So it was with the explorers. They didn’t just set out on journeys; they undertook them with a powerful passion. They researched the lands through which they would travel, read the journals of explorers who had gone ahead of them, then lived every day as if it were their last.
Virtually none of the explorers Dugard brings up did all or even any of the things he lists here, but in a sloppy book like this, there are worse sins – like, for instance, simple incoherence, which crops up on almost every page and sometimes gallops away at length:
Aviation became synonymous with independence. From its earliest days, exploration of the air demanded that pilots be self-reliant in ways that most others would deem either irresponsible or downright mad – but that those flying the aircraft realized was all part of surpassing their mental, physical, and emotional limits. Pilots even came up with a term for this behavior: “pushing the edge of the envelope.” In spirit it means the same as the more mundane “thinking outside the box,” but takes on a much more powerful meaning when flaring the afterburner nozzle to launch off a ship’s deck or punch through the sound barrier.
The reader will of course want to point out that the cliché “pushing the edge of the envelope” isn’t synonymous with the cliché “thinking outside the box,” but for Dugard any cliché is as good as any other, and he lets his narrative, such as it is, barrel on from thinly-disguised FOX News-style sloganeering to completely undisguised FOX News-style sloganeering, especially when it gets to its real point, which has nothing to do with a history of 19th and 20th century explorers and everything to do with promulgating the same kind of dippy small-town barbershop tub-thumping that Dugard either shares in common with blockhead demagogue O’Reilly or, worse, learned from him. In that world-view, all the good guys are basically 1950s white Americans whether they know it or not, and all of them are propped up in front of readers not for their own sake, not for any reason of history, but to facilitate sermonizing:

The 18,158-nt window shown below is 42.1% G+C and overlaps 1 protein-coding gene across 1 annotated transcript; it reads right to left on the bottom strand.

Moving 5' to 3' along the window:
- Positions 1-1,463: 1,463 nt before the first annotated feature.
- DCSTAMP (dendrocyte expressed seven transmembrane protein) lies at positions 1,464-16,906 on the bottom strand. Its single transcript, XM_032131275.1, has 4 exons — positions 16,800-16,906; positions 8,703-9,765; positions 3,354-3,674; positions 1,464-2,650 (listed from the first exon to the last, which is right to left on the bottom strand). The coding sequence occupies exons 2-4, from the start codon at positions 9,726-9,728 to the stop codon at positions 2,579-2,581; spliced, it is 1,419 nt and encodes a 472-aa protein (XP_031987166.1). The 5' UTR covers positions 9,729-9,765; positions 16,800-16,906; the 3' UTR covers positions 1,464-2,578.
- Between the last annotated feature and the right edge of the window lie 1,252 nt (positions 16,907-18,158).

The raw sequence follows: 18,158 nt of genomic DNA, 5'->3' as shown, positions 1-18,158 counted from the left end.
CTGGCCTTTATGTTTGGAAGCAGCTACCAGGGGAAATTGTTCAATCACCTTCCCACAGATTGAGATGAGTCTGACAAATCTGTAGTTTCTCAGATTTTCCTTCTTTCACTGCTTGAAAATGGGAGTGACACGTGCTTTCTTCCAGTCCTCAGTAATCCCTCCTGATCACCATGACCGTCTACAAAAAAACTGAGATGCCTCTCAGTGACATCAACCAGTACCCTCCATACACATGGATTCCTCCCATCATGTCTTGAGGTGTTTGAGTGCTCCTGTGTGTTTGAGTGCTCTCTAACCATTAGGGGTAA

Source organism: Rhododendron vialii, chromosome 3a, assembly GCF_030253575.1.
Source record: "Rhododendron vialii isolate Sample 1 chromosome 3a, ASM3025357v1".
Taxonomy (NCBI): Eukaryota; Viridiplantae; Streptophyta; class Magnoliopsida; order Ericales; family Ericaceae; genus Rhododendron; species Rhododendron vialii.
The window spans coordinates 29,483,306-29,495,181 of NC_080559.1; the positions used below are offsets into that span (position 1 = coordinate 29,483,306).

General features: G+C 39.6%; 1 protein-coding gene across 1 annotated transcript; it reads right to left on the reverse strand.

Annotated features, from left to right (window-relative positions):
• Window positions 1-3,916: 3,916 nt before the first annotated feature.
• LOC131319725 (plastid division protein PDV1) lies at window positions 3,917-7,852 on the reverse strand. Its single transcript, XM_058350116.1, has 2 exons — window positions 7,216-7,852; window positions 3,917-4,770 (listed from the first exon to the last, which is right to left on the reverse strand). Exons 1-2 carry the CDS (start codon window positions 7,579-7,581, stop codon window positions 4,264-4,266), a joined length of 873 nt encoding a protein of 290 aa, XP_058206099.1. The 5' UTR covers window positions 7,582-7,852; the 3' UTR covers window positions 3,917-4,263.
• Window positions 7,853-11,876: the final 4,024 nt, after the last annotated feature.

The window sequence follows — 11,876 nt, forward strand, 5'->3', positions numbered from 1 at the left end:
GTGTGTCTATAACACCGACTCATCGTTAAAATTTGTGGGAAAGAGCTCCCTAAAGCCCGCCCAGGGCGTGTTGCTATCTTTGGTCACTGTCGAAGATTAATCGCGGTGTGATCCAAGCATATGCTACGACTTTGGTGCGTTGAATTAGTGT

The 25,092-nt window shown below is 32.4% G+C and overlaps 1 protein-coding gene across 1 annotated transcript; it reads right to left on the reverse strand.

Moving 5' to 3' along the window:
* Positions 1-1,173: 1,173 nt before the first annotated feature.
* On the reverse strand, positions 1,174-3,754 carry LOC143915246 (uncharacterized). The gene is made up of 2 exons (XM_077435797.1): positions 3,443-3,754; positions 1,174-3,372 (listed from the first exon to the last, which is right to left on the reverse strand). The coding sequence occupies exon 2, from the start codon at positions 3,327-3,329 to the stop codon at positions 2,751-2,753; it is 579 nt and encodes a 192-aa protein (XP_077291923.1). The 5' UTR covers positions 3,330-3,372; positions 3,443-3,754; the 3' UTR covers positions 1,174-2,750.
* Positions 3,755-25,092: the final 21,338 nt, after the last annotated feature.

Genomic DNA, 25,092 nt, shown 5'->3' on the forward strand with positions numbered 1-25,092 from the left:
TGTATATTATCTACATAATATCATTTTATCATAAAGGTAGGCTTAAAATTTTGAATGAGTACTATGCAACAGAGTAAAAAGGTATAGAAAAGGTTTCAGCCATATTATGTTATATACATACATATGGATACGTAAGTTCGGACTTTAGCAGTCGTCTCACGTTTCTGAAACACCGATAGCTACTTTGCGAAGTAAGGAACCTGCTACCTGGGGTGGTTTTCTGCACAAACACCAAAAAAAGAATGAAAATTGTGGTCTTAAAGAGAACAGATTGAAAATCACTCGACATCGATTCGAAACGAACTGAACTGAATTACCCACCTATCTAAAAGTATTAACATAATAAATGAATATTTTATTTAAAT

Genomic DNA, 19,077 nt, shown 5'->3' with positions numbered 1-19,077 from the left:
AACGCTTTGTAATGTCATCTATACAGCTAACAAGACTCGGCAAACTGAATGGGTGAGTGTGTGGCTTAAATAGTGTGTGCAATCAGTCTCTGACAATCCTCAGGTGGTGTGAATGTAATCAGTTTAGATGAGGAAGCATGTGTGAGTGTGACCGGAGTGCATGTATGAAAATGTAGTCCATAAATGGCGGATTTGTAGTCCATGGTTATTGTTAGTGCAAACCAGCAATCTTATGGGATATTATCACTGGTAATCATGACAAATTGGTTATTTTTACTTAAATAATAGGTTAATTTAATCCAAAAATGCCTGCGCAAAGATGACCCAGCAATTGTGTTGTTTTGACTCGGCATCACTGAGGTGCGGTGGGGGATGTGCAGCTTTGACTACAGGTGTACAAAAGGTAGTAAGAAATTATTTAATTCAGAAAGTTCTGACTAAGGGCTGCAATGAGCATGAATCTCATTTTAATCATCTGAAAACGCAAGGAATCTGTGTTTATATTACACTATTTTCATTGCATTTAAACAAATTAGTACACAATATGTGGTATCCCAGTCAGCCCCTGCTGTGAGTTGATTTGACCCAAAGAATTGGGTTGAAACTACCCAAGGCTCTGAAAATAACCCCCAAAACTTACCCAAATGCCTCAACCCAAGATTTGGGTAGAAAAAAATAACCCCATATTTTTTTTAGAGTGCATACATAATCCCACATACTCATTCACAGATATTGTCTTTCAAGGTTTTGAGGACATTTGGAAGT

Independent individuals, on the other hand, constantly pursue their highest potential. They are inner-directed, following their hearts and goals, not defining themselves by others to be happy. Their self-worth does not come through society’s expectations, but through following their inner quests to their ultimate conclusion. The need for approval that presents itself in the nonindependent (“I must be liked by you to be happy”) is either minimal or nonexistent. The truly independent have an ability to create structure in the middle of chaos, have the sorts of hyperfocused memory that allows them to categorize and recall data, and are almost devoid of envy (“I must be like you to be happy”) because it is the antithesis of what it means to think and feel for one self.
No reader of history – let alone any historian – will have any idea what such a foamy paragraph is doing in a work that on any level wants to be considered a work of history, but long-time readers of Martin Dugard won’t be surprised to read swill like this.
It has to be assumed that most of those long-time readers (excepting, of course, book reviewers) are fans of Dugard and so will know what they’re getting in any of his books. Anybody else – any reader considering this book because they find its nominal subject interesting – should be warned away. Your reading time is limited, after all; it shouldn’t be squandered on garbage like this.